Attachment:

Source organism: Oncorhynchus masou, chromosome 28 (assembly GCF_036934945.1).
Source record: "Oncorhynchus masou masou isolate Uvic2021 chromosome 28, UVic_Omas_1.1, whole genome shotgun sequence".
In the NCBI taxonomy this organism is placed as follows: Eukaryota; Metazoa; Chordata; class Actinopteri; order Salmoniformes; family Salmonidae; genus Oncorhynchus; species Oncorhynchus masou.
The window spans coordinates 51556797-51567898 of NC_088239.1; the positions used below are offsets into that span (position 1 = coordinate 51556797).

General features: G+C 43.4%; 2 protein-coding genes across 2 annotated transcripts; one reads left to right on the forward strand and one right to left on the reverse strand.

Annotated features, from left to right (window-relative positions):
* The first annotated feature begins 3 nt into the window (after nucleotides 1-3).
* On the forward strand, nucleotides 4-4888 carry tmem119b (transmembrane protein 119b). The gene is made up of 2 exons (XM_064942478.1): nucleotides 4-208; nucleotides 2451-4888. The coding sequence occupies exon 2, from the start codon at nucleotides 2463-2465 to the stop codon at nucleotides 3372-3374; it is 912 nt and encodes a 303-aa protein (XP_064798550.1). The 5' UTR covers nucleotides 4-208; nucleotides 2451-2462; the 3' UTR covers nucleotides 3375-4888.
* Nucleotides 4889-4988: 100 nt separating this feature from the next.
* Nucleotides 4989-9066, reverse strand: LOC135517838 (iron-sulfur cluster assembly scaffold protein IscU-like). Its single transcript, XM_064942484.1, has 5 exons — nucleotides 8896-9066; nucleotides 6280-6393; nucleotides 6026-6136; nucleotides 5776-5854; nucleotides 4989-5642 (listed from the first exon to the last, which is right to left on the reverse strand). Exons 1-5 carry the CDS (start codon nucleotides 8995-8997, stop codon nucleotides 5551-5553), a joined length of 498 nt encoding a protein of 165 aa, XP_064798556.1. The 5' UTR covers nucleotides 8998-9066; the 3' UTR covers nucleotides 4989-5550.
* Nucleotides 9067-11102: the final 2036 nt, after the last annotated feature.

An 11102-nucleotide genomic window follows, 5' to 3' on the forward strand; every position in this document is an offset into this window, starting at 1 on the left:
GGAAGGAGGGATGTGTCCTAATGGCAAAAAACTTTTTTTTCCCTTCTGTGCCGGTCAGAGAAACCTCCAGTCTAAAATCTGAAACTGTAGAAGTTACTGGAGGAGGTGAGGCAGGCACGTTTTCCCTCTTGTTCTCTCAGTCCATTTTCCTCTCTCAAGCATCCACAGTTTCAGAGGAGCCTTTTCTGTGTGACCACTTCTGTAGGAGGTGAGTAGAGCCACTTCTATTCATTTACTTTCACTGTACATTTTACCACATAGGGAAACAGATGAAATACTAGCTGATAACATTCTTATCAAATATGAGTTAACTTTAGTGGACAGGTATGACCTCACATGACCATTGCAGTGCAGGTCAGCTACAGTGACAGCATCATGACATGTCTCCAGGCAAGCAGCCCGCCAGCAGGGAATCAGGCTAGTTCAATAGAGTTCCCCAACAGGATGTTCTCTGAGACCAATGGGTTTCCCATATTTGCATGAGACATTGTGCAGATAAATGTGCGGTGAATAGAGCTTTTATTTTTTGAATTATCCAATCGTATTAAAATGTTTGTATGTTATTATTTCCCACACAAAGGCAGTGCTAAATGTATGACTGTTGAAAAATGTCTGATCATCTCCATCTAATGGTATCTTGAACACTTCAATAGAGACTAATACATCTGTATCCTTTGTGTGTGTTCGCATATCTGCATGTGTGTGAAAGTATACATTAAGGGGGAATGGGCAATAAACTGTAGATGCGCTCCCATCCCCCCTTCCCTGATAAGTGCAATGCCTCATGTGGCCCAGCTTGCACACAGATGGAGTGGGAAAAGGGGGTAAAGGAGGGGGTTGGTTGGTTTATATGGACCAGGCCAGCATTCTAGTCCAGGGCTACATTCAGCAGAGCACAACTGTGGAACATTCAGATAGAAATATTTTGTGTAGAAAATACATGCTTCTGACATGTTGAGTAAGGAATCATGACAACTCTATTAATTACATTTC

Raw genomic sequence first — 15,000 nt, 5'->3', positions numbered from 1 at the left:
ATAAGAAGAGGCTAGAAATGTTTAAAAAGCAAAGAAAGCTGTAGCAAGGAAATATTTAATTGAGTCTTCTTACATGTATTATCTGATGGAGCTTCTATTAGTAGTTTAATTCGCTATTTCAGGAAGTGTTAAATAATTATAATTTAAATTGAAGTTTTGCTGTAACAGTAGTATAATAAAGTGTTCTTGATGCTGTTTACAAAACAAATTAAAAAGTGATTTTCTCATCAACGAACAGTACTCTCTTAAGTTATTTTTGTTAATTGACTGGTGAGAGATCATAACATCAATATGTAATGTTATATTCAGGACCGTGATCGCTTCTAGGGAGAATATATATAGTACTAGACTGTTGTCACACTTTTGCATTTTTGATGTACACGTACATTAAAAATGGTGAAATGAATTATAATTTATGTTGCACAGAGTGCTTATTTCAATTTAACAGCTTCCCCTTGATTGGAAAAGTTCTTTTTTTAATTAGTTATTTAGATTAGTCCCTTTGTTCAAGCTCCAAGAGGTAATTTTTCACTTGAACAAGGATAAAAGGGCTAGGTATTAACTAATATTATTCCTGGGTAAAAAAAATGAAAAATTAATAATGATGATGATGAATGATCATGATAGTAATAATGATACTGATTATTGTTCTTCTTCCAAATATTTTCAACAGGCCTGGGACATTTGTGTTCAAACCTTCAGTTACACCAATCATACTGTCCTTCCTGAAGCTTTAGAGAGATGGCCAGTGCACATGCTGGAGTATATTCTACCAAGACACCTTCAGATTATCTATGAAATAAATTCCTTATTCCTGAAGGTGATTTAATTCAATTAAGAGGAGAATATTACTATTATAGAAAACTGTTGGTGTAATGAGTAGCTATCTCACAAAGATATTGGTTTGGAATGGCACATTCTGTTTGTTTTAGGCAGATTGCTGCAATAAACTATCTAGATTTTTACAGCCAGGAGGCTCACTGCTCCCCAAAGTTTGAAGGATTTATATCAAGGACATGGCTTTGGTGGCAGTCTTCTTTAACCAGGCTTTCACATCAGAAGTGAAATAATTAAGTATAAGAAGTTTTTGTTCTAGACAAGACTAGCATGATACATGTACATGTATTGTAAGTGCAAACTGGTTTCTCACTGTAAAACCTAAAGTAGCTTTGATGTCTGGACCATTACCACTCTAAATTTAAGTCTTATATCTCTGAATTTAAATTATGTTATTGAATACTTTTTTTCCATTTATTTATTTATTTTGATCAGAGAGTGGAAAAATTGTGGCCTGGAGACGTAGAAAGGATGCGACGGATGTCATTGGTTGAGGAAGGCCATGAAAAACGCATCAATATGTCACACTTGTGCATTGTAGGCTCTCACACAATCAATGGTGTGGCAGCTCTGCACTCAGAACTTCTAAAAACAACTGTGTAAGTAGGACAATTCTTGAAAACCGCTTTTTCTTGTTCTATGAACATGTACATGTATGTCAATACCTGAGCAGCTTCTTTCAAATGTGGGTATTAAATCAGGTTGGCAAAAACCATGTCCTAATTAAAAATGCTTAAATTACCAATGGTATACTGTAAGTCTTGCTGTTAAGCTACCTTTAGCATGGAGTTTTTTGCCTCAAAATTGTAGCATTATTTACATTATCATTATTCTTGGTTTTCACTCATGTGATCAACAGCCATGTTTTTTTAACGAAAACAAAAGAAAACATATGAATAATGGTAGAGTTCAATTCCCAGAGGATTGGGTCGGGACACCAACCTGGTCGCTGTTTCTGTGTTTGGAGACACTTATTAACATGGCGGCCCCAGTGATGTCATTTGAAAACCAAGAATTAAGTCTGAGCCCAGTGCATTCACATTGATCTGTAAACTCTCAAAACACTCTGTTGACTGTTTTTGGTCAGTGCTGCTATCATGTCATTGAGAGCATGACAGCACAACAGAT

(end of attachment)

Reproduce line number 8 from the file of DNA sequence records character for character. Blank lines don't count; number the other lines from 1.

* On the forward strand, nucleotides 4-4888 carry tmem119b (transmembrane protein 119b). The gene is made up of 2 exons (XM_064942478.1): nucleotides 4-208; nucleotides 2451-4888. The coding sequence occupies exon 2, from the start codon at nucleotides 2463-2465 to the stop codon at nucleotides 3372-3374; it is 912 nt and encodes a 303-aa protein (XP_064798550.1). The 5' UTR covers nucleotides 4-208; nucleotides 2451-2462; the 3' UTR covers nucleotides 3375-4888.